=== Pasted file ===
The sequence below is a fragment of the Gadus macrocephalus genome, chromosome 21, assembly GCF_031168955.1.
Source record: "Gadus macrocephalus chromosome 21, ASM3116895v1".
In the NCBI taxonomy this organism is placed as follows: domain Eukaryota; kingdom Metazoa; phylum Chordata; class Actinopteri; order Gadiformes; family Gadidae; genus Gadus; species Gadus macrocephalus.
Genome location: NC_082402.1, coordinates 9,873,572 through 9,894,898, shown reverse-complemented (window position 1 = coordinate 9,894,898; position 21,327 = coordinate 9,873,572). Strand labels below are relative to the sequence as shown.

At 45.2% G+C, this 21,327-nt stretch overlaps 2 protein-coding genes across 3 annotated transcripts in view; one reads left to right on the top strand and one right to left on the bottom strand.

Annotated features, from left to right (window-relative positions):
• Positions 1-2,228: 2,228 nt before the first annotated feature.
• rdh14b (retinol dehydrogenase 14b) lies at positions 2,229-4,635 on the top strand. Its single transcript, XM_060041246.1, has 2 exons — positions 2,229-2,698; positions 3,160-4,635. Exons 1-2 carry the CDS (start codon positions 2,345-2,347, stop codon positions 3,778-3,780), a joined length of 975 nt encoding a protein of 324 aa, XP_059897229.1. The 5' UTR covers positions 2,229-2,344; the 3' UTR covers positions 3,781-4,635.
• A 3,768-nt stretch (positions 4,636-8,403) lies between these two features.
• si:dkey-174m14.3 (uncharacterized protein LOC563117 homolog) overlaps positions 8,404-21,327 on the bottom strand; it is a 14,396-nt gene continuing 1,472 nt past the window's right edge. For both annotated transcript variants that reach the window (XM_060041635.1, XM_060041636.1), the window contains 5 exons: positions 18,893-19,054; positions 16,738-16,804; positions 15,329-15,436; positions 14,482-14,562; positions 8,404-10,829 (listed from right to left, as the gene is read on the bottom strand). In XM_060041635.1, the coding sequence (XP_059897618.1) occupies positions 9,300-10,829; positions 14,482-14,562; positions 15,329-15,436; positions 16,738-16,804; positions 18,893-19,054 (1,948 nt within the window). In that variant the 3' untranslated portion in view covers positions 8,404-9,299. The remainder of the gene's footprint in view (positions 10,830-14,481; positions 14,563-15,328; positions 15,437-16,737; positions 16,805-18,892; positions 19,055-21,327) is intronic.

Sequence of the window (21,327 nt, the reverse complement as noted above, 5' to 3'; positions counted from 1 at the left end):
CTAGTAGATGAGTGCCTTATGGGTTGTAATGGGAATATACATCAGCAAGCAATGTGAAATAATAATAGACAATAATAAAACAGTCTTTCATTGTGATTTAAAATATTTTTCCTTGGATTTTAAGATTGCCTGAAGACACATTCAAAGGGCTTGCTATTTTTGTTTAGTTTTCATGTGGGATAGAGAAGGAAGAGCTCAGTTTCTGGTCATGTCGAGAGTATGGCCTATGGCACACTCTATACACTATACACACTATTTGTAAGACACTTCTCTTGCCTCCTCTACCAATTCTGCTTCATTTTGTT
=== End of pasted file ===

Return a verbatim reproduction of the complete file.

The sequence below is a fragment of the Gadus macrocephalus genome, chromosome 21, assembly GCF_031168955.1.
Source record: "Gadus macrocephalus chromosome 21, ASM3116895v1".
In the NCBI taxonomy this organism is placed as follows: domain Eukaryota; kingdom Metazoa; phylum Chordata; class Actinopteri; order Gadiformes; family Gadidae; genus Gadus; species Gadus macrocephalus.
Genome location: NC_082402.1, coordinates 9,873,572 through 9,894,898, shown reverse-complemented (window position 1 = coordinate 9,894,898; position 21,327 = coordinate 9,873,572). Strand labels below are relative to the sequence as shown.

At 45.2% G+C, this 21,327-nt stretch overlaps 2 protein-coding genes across 3 annotated transcripts in view; one reads left to right on the top strand and one right to left on the bottom strand.

Annotated features, from left to right (window-relative positions):
• Positions 1-2,228: 2,228 nt before the first annotated feature.
• rdh14b (retinol dehydrogenase 14b) lies at positions 2,229-4,635 on the top strand. Its single transcript, XM_060041246.1, has 2 exons — positions 2,229-2,698; positions 3,160-4,635. Exons 1-2 carry the CDS (start codon positions 2,345-2,347, stop codon positions 3,778-3,780), a joined length of 975 nt encoding a protein of 324 aa, XP_059897229.1. The 5' UTR covers positions 2,229-2,344; the 3' UTR covers positions 3,781-4,635.
• A 3,768-nt stretch (positions 4,636-8,403) lies between these two features.
• si:dkey-174m14.3 (uncharacterized protein LOC563117 homolog) overlaps positions 8,404-21,327 on the bottom strand; it is a 14,396-nt gene continuing 1,472 nt past the window's right edge. For both annotated transcript variants that reach the window (XM_060041635.1, XM_060041636.1), the window contains 5 exons: positions 18,893-19,054; positions 16,738-16,804; positions 15,329-15,436; positions 14,482-14,562; positions 8,404-10,829 (listed from right to left, as the gene is read on the bottom strand). In XM_060041635.1, the coding sequence (XP_059897618.1) occupies positions 9,300-10,829; positions 14,482-14,562; positions 15,329-15,436; positions 16,738-16,804; positions 18,893-19,054 (1,948 nt within the window). In that variant the 3' untranslated portion in view covers positions 8,404-9,299. The remainder of the gene's footprint in view (positions 10,830-14,481; positions 14,563-15,328; positions 15,437-16,737; positions 16,805-18,892; positions 19,055-21,327) is intronic.

Sequence of the window (21,327 nt, the reverse complement as noted above, 5' to 3'; positions counted from 1 at the left end):
CTAGTAGATGAGTGCCTTATGGGTTGTAATGGGAATATACATCAGCAAGCAATGTGAAATAATAATAGACAATAATAAAACAGTCTTTCATTGTGATTTAAAATATTTTTCCTTGGATTTTAAGATTGCCTGAAGACACATTCAAAGGGCTTGCTATTTTTGTTTAGTTTTCATGTGGGATAGAGAAGGAAGAGCTCAGTTTCTGGTCATGTCGAGAGTATGGCCTATGGCACACTCTATACACTATACACACTATTTGTAAGACACTTCTCTTGCCTCCTCTACCAATTCTGCTTCATTTTGTT